• 3 min read

Gender identity in the workplace


There has been a wave of celebrity announcements recently about gender identity and gender reassignment, but this isn’t just a celebrity matter. Employers should be taking a proactive approach to support workers with their gender identity.

You may have seen the recent Instagram snap of Elliot Page following his top surgery, which he describes as “life-saving”. In December last year, Elliot confirmed he was transgender and there is no doubt that Elliot’s announcement and recent post is bringing much needed attention and education around gender identities.

Demi Lovato also recently announced that they were non-binary and confirmed the pronouns that they would now be using. A non-binary person is someone who understands their gender in a way that goes beyond the identification of either male or female. Demi confirmed that this has come after “a lot of healing and self-reflective work” and that they are “still learning”. This is likely to reflect the feelings of a lot of people who potentially don’t yet feel ready to announce their true gender identity, or perhaps don’t feel safe or supported enough to do so.

A real concern for many will be uncertainty as to how their employer or work colleagues may react to this. Many workforces, particularly larger ones, will employ people who do not identify as the gender to which they were assigned at birth. In many cases, those employees may be unsure about how to approach their employer with regard to their gender identity or they may be unaware of what support is available to them if they do.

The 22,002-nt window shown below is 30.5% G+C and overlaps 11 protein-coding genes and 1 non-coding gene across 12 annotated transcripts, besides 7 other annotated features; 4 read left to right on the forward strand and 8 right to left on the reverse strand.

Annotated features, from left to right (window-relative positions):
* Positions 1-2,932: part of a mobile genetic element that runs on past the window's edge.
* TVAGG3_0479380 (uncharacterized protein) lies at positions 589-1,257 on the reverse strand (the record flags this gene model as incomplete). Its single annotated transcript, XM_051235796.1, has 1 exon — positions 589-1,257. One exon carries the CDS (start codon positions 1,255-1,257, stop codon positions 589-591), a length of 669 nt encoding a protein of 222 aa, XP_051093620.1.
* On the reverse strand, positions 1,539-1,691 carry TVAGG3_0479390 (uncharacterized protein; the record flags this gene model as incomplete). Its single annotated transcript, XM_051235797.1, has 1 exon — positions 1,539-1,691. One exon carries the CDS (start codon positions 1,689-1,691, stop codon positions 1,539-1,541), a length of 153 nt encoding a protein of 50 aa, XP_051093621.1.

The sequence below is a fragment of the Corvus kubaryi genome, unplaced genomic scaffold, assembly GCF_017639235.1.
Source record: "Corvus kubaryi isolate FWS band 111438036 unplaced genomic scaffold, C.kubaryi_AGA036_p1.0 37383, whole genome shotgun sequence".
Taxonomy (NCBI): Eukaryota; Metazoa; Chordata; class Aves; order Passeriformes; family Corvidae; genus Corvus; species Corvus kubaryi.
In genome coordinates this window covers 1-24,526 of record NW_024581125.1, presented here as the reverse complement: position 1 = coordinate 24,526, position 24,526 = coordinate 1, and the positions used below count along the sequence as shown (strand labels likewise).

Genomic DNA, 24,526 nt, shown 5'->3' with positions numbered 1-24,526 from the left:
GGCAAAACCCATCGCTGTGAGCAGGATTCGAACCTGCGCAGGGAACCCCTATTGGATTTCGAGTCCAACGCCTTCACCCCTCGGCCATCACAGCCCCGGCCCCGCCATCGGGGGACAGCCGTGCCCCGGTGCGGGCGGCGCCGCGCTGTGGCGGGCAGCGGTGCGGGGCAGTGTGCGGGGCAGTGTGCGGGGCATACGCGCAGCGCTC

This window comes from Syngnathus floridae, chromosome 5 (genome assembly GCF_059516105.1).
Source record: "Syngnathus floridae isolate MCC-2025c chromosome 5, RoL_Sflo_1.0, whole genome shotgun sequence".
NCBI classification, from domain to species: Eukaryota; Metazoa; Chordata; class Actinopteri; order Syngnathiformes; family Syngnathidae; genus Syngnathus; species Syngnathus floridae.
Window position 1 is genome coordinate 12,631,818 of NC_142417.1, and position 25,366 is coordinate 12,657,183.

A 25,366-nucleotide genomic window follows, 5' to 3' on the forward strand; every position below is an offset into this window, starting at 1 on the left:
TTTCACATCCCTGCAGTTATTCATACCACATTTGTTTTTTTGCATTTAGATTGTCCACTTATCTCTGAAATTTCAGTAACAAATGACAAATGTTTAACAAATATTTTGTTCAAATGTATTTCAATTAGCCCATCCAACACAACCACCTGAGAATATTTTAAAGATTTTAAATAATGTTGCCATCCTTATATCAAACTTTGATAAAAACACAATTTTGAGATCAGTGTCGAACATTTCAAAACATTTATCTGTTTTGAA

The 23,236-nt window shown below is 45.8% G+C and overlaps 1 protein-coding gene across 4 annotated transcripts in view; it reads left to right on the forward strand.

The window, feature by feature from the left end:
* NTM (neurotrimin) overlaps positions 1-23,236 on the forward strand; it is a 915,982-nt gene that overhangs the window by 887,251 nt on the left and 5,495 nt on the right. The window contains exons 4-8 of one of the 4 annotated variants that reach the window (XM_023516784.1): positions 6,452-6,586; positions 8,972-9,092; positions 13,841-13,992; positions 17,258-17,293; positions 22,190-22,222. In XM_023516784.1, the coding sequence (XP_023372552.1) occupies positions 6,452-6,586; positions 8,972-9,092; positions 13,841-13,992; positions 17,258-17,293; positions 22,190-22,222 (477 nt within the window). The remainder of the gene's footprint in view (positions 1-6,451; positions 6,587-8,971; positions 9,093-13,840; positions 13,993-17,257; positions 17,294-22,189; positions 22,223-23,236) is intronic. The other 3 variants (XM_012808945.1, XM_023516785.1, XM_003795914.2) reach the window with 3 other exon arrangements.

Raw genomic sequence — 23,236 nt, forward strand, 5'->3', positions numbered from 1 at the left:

Employers should have appropriate measures in place to support any staff who are affected by this and should not wait for a worker to communicate this to them before taking action. Employers should instead be taking a proactive approach by putting in place policies that provide their staff with information on who they can go to for support and what measures can be put in place to support workers with their gender identity. The aim should be to create a work environment which enables a change or confirmation of gender identity to be a positive and safe experience throughout. This will also be an opportunity to educate all staff on gender identity and provide training on diversity and inclusion, including obligations under the Equality Act 2010.

‘Gender reassignment’ is a protected characteristic under the Equality Act 2010. The Act therefore protects individuals from discrimination, harassment and victimisation on the grounds of gender reassignment. A person will have the protected characteristic of gender reassignment if they are ‘proposing to undergo, are undergoing or have undergone a process (or part of a process) for the purposes of reassigning their sex by changing physiological or other attributes of sex’. The recent case of Taylor v Jaguar Land Rover Ltd brought some long-awaited clarity on whether non-binary and gender fluid persons were also covered under the Act. In its judgment, the employment tribunal noted that this was a novel point of law but held that Ms Taylor, who identified as gender fluid and non-binary, was covered under the Equality Act. Importantly, the tribunal confirmed that gender reassignment is a spectrum moving away from birth sex and so this allows for a wider interpretation of the Act to cover other gender identities.

Simply having a policy in place will not absolve an employer entirely; the Taylor case highlighted the importance of employers bringing these policies to their employees’ attention and ensuring sufficient training and enforcement measures are in place so that the policy is followed in practice.

These celebrity announcements will likely have provided the reassurance and confidence that many needed in order to announce their true gender identity. However, it is questionable whether all employers will be ready for these announcements – are you?

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